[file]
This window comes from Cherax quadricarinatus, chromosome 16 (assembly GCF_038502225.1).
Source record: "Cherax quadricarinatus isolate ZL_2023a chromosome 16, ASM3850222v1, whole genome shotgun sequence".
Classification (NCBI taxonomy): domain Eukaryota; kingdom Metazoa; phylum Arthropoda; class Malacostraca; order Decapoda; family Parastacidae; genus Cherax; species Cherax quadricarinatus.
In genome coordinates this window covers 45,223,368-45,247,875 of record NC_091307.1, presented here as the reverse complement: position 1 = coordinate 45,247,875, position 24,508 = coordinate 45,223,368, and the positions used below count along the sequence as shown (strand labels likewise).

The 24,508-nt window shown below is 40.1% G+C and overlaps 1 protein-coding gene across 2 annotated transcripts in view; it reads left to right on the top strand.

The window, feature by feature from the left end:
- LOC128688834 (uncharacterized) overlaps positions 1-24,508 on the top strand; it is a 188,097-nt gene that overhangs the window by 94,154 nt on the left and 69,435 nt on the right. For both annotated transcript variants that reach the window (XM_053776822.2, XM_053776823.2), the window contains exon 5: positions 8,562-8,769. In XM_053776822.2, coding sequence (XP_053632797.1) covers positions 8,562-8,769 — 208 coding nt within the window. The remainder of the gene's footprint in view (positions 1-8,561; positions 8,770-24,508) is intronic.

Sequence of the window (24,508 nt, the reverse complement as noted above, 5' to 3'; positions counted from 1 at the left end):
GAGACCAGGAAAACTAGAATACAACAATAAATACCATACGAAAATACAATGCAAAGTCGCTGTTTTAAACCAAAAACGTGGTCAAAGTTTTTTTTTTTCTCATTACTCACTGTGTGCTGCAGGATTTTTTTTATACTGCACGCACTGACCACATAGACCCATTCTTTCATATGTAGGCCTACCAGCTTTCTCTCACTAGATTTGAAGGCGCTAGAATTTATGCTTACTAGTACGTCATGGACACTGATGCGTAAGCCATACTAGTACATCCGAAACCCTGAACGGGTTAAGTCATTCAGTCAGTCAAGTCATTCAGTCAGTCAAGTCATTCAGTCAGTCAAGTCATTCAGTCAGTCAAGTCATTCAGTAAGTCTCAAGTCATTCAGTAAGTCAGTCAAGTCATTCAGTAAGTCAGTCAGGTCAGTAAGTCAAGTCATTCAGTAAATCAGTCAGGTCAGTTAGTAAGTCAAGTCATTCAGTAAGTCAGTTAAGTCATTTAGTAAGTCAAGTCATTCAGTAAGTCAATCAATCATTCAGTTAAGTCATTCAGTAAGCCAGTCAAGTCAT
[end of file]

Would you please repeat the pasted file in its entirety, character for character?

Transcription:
This window comes from Cherax quadricarinatus, chromosome 16 (assembly GCF_038502225.1).
Source record: "Cherax quadricarinatus isolate ZL_2023a chromosome 16, ASM3850222v1, whole genome shotgun sequence".
Classification (NCBI taxonomy): domain Eukaryota; kingdom Metazoa; phylum Arthropoda; class Malacostraca; order Decapoda; family Parastacidae; genus Cherax; species Cherax quadricarinatus.
In genome coordinates this window covers 45,223,368-45,247,875 of record NC_091307.1, presented here as the reverse complement: position 1 = coordinate 45,247,875, position 24,508 = coordinate 45,223,368, and the positions used below count along the sequence as shown (strand labels likewise).

The 24,508-nt window shown below is 40.1% G+C and overlaps 1 protein-coding gene across 2 annotated transcripts in view; it reads left to right on the top strand.

The window, feature by feature from the left end:
- LOC128688834 (uncharacterized) overlaps positions 1-24,508 on the top strand; it is a 188,097-nt gene that overhangs the window by 94,154 nt on the left and 69,435 nt on the right. For both annotated transcript variants that reach the window (XM_053776822.2, XM_053776823.2), the window contains exon 5: positions 8,562-8,769. In XM_053776822.2, coding sequence (XP_053632797.1) covers positions 8,562-8,769 — 208 coding nt within the window. The remainder of the gene's footprint in view (positions 1-8,561; positions 8,770-24,508) is intronic.

Sequence of the window (24,508 nt, the reverse complement as noted above, 5' to 3'; positions counted from 1 at the left end):
GAGACCAGGAAAACTAGAATACAACAATAAATACCATACGAAAATACAATGCAAAGTCGCTGTTTTAAACCAAAAACGTGGTCAAAGTTTTTTTTTTTCTCATTACTCACTGTGTGCTGCAGGATTTTTTTTATACTGCACGCACTGACCACATAGACCCATTCTTTCATATGTAGGCCTACCAGCTTTCTCTCACTAGATTTGAAGGCGCTAGAATTTATGCTTACTAGTACGTCATGGACACTGATGCGTAAGCCATACTAGTACATCCGAAACCCTGAACGGGTTAAGTCATTCAGTCAGTCAAGTCATTCAGTCAGTCAAGTCATTCAGTCAGTCAAGTCATTCAGTCAGTCAAGTCATTCAGTAAGTCTCAAGTCATTCAGTAAGTCAGTCAAGTCATTCAGTAAGTCAGTCAGGTCAGTAAGTCAAGTCATTCAGTAAATCAGTCAGGTCAGTTAGTAAGTCAAGTCATTCAGTAAGTCAGTTAAGTCATTTAGTAAGTCAAGTCATTCAGTAAGTCAATCAATCATTCAGTTAAGTCATTCAGTAAGCCAGTCAAGTCAT